Reflexology myths often cloud our understanding of this ancient practice, leading to misconceptions about its purpose and benefits. Despite its roots in traditional healing, reflexology is frequently misunderstood as merely a foot massage with unproven effects. However, almost everyone knows the benefits of a good massage. It’s excellent for relieving tension, improving blood circulation, and undoing painful muscle knots. A good deep-tissue massage is a guaranteed way to get your body to relax, which everyone needs in an incredibly high-stress environment. Reflexology goes even further than that! By examining its principles, techniques, and the science behind it, we aim to provide clarity and insight into how reflexology therapy can play a role in modern holistic health practices.

Reflexology myths

Whether you’re a massage enthusiast or a complete newbie, you’ve probably heard of reflexology. Most people think it’s a type of massage for the feet, hands, and ears, but it goes beyond that. Reflexology is a whole-body treatment that can help with symptoms in all areas of the body and brain.  There are pressure points in these areas that can reduce symptoms you’ve had a hard time treating. However, a lot of reflexology myths continue to circulate that simply aren’t true. Here are four of them and why they’re bogus:

Reflexology Myths – No. 1: It Hurts

Some people feel pain from massages, which is why they think the same about reflexology. However, this should never hurt. The pressure in reflexology must be firm enough without inducing pain or soreness. Although you may experience a sore spot in an imbalanced area, it should feel more like a tender sensation than a painful one. 

If you are feeling pain from your treatment, make sure your reflexologist knows. Your experience should be as comfortable to the point that you fall asleep, similar to getting a back massage. Your reflexologist must use a pressure that suits you best or change your position accordingly for the best treatment possible. If reflexology is performed correctly, it should be relaxing and enjoyable


Reflexology Myths – No. 2: Reflexology Can Make Diagnoses

Although reflexology is useful for spotlighting aspects out of balance, it cannot diagnose illnesses. Only doctors are capable of doing so. In fact, reflexologists recommend patients visit their doctor if they say they aren’t feeling well.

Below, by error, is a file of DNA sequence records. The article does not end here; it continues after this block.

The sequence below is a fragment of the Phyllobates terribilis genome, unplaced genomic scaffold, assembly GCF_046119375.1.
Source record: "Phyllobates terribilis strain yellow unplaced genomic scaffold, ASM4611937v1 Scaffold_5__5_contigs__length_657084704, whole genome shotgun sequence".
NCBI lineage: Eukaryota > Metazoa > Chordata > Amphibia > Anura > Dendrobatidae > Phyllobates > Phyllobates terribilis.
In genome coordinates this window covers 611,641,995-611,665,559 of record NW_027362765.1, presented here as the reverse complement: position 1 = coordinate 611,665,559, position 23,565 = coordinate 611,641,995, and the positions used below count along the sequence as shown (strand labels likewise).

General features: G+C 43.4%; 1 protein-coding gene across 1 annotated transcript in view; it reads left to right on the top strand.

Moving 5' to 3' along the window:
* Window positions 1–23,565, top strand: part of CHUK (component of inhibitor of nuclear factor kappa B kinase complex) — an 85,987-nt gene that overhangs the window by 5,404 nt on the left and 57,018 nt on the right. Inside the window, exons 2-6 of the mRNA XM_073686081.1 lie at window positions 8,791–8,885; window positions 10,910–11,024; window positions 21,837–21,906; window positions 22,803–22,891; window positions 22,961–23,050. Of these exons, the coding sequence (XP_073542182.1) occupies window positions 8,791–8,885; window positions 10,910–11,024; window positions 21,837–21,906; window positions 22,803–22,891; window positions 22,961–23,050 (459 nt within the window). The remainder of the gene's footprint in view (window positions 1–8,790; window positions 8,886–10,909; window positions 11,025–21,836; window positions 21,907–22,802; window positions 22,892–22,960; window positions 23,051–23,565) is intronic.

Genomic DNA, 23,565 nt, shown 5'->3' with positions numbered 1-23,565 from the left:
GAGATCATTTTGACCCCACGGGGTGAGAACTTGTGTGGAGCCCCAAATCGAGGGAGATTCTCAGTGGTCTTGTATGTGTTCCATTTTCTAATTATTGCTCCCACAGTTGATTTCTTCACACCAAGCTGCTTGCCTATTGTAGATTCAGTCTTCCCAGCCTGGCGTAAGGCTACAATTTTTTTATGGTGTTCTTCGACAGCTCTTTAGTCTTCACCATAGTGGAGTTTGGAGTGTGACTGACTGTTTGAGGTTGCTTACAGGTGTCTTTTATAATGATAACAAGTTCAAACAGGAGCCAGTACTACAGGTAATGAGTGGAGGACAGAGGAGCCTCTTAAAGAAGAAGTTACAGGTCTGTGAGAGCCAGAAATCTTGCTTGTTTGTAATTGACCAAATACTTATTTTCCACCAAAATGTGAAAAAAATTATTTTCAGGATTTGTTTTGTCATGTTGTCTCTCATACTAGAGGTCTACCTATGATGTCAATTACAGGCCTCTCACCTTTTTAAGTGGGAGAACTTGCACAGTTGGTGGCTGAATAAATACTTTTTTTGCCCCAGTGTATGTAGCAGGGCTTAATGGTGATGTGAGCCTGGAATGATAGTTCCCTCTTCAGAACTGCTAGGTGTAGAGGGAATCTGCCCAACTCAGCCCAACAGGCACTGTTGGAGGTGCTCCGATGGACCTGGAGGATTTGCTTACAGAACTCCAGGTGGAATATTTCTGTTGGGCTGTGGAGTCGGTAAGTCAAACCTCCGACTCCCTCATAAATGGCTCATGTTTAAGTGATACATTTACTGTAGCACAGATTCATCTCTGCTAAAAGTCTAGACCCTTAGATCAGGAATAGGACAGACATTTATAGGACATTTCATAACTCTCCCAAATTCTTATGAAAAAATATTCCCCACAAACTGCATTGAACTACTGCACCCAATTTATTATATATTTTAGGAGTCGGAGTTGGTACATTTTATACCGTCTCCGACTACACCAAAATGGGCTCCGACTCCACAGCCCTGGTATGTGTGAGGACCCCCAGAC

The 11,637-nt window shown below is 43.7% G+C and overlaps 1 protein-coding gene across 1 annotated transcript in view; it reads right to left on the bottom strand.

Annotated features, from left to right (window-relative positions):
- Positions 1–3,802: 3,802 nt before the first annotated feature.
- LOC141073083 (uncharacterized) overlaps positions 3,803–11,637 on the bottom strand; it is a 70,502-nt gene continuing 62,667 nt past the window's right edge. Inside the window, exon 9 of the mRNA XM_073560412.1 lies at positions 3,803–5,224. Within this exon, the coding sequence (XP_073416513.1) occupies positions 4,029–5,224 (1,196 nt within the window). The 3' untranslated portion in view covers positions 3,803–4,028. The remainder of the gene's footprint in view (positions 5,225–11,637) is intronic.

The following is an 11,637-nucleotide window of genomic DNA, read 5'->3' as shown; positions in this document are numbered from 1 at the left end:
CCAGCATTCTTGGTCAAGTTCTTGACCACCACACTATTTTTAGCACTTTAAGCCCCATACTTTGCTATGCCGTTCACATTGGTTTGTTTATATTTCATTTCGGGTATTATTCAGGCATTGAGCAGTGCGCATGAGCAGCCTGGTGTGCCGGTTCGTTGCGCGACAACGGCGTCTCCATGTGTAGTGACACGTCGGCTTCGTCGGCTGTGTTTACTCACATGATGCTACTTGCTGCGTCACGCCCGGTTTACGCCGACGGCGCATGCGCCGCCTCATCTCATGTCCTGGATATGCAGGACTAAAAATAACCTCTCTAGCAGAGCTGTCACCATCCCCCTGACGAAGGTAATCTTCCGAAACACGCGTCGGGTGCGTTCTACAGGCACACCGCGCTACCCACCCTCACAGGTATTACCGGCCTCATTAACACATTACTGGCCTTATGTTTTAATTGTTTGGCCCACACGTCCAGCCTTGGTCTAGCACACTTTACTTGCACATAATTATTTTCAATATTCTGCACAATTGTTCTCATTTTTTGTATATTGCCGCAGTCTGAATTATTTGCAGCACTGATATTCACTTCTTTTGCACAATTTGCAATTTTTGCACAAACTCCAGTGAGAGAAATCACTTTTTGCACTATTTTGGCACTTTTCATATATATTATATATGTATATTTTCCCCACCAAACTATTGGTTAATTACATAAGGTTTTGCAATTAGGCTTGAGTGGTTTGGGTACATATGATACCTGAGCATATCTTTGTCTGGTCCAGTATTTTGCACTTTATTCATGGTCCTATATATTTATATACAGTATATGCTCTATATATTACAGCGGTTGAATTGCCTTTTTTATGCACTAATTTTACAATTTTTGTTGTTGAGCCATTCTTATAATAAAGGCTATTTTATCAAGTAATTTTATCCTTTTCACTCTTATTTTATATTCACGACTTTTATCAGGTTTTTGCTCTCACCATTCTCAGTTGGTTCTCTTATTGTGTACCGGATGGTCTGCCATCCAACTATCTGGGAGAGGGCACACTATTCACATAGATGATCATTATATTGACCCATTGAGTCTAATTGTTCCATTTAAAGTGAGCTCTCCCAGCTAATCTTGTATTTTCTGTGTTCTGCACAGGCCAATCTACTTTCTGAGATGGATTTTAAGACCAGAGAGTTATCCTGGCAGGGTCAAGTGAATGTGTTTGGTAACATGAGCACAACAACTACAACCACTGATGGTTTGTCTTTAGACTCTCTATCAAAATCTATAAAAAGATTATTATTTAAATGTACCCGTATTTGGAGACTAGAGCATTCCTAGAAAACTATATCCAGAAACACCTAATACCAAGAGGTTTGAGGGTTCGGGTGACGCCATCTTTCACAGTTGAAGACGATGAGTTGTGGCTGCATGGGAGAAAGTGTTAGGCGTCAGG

At the end of your treatment, your reflexologist might ask you if you’ve been feeling a strange sensation in any area. We usually ask this if we spot a reflex that feels out of balance, fizzy, or somehow crunchy. We also pick up on certain things, like tension in shoulder reflexes. Asking you this question allows us to determine if something is alarming and if you need to see a medical professional.

Further reflexology is a complementary therapy focused on promoting relaxation and improving overall well-being through the application of pressure to specific points on the feet, hands, or ears. While practitioners may note areas of sensitivity or tension that could suggest imbalances in the body, these observations are not used for medical diagnosis. Reflexology should not replace conventional medical diagnosis or treatment; instead, it should be used alongside other treatments to support general health and well-being.


Reflexology Myths – No. 3: Reflexology is Just a Foot Massage

Many people believe that reflexology is a fancy term for a foot massage, but it goes beyond that. Reflexology is more than just a foot massage. It is a therapeutic practice based on the theory that specific points on the feet, hands, and ears correspond to different organs and systems in the body. By applying targeted pressure to these points, reflexologists aim to promote healing and balance throughout the body. Your feet have around 7,000 nerve endings and sensory receptors, many of which are considered to be reflex points in reflexology. These points are mapped out in a Reflexology Chart which corresponds to different organs, glands, and parts of the body. For example, the pressure points corresponding to the back are primarily located along the inside edge of the feet, particularly along the arch. This area is believed to reflect the spine in the reflexology foot map where the upper arch corresponds to the thoracic spine and the lower part of the arch (pressure points 24 and 25 in the Chart) is associated with the sacral spine and coccyx.  By applying pressure to these points, reflexologists aim to alleviate various back pain issues. 


Reflexology Myths – No. 4: Reflexology is an Alternative Treatment

Reflexology must never be used to treat an illness or a condition. Instead, it works together with other forms of treatment that you’ll receive from a medical specialist to help you recharge, rebalance, and recover. 

The National Cancer Institute funded a 2011 study where experts examined how reflexology affected over 200 women with advanced breast cancer. All participants underwent treatment at the time of the research, like chemotherapy, for their cancer. The study found that reflexology effectively helped reduce some of their symptoms, like shortness of breath. Reflexology cannot cure illness, but it can make people feel better.


Reflexology is a great way to restore balance to your body. It operates on the theory that pressure points in your feet are directly connected to other parts of the central nervous system, and working on these areas reduces pain. Now that you know these myths are untrue, you may want to consider going in for a session!

If you’re looking for the best reflexology services or massage services in Edmonton, visit us at Soul 2 Sole Studio! We are a massage studio that offers numerous treatments that are guaranteed to relieve your stress, like deep tissue massages, prenatal massages, and reflexology. Make time for yourself today and book a soothing massage with us!